This observation does raise a practical problem, however. How can one disconnect, if so desired, while avoiding the disconnection paradox? Two things come to mind. As Morozov pointed out in his piece on the practice of disconnection, there’s little point in disconnecting if it amounts to coming up for breath before plunging back into the digital flood. Ultimately, then, the idea is to so order our digital practices that enforced periods of disconnection are unnecessary.

But what if, for whatever reason, this is not a realistic goal? At this point we run up against the limits of individual actions and need to think about how to effect structural and institutional changes. Alongside those longterm projects, I’d suggest that making the practice of disconnection regular and habitual will eventually overcome the disconnection paradox.

Second consideration, obvious though it may be: it matters what you do with the time that you gain. For my part, I was more physically active than I would be during the course of an ordinary week, much more so. I walked, often; I swam; and I did a good bit of paddling too. Not all of this activity was pleasurable as it transpired. Some of it was exhausting. I was often tired and sore. But I welcomed all of it because it relieved the accumulated stress and tension that I tend to carry around on my back, shoulders, neck, and jaw, much of it a product of sitting in front of a computer or with a book for extended periods of time. It was a good week because at the end of it, my body felt as good as it had in a long time, even if it was a bit battered and ragged.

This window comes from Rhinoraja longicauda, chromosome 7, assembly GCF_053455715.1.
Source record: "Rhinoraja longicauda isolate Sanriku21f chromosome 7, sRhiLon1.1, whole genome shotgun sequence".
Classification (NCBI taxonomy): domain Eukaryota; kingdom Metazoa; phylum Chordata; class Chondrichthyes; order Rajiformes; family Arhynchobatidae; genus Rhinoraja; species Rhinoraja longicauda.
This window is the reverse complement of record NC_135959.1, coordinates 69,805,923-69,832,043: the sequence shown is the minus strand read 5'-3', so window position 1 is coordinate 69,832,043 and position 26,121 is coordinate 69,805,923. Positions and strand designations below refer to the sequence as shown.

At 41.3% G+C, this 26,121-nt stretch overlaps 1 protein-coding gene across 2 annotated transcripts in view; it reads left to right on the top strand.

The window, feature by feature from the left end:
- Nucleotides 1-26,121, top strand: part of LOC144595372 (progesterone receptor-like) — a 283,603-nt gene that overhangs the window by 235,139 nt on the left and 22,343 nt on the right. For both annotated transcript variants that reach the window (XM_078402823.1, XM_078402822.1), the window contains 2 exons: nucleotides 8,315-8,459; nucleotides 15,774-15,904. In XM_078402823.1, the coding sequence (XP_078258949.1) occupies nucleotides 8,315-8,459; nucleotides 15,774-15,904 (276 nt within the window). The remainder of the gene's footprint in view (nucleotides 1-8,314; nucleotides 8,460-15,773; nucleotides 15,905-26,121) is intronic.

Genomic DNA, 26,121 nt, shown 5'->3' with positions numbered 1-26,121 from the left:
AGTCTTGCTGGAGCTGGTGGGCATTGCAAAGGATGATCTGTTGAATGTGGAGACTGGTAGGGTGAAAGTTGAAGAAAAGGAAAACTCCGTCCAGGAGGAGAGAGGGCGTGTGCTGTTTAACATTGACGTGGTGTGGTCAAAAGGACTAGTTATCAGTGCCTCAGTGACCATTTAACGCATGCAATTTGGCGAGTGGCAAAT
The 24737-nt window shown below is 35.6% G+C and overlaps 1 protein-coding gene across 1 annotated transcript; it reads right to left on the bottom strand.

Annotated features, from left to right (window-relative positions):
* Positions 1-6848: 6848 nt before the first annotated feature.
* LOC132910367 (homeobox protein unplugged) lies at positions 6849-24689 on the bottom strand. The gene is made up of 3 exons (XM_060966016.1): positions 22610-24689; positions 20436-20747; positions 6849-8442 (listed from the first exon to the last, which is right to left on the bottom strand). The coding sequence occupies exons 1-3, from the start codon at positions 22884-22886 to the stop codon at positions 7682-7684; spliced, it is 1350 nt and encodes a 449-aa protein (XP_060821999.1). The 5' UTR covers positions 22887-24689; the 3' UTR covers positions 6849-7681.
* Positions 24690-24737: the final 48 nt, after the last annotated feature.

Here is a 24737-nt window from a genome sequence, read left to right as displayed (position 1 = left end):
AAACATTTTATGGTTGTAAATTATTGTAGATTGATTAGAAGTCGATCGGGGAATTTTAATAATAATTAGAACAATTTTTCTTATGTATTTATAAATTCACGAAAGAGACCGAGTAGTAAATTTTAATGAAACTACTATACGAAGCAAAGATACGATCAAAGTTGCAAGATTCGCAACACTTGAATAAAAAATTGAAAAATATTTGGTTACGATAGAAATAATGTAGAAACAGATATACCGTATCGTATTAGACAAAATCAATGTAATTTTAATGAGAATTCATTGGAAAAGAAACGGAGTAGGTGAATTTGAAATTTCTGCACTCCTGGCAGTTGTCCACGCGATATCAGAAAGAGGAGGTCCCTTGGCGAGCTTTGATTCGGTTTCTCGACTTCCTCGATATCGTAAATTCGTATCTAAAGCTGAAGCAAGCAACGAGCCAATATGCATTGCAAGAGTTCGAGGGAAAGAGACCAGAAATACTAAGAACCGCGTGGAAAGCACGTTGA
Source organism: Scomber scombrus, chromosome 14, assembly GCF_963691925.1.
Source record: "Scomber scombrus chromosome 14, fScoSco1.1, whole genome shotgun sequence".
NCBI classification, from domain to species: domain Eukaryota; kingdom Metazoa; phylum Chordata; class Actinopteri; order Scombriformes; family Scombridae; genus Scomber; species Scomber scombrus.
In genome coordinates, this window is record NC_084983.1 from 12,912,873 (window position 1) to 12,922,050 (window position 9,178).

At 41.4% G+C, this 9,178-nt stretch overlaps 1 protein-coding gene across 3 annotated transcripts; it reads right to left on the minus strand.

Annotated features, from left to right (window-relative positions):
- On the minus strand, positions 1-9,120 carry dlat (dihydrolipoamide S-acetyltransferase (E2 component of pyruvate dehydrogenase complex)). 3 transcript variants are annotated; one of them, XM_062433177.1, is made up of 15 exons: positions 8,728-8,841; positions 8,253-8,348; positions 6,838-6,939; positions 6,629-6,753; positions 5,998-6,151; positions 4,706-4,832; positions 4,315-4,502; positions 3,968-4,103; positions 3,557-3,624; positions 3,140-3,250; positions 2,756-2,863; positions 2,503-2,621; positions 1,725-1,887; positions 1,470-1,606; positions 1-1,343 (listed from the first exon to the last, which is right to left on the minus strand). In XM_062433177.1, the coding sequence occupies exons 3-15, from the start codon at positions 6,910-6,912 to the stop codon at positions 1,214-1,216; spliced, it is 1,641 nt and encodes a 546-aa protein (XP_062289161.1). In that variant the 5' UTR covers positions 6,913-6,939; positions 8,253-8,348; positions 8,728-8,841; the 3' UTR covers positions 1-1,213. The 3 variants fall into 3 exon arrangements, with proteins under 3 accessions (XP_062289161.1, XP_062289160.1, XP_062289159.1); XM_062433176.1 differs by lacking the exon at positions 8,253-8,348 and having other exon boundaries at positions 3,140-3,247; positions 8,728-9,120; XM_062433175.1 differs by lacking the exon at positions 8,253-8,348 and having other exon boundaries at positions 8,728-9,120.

The feeling reminded me of what the Patrick Leigh Fermor wrote about his stay in a monastery early in the late 1950s, a kind of modernity detox. Initially, he was agitated, then he was overwhelmed for a few days by the desire to sleep. Finally, he emerged “full of energy and limpid freshness.” Here is how he described the experience in A Time to Keep Silence:

“The explanation is simple enough: the desire for talk, movements and nervous expression that I had transported from Paris found, in this silent place, no response or foil, evoked no single echo; after miserably gesticulating for a while in a vacuum, it languished and finally died for lack of any stimulus or nourishment. Then the tremendous accumulation of tiredness, which must be the common property of all our contemporaries, broke loose and swamped everything. No demands, once I had emerged from that flood of sleep, were made upon my nervous energy: there were no automatic drains, such as conversation at meals, small talk, catching trains, or the hundred anxious trivialities that poison everyday life. Even the major causes of guilt and anxiety had slid away into some distant limbo and not only failed to emerge in the small hours as tormentors but appeared to have lost their dragonish validity.”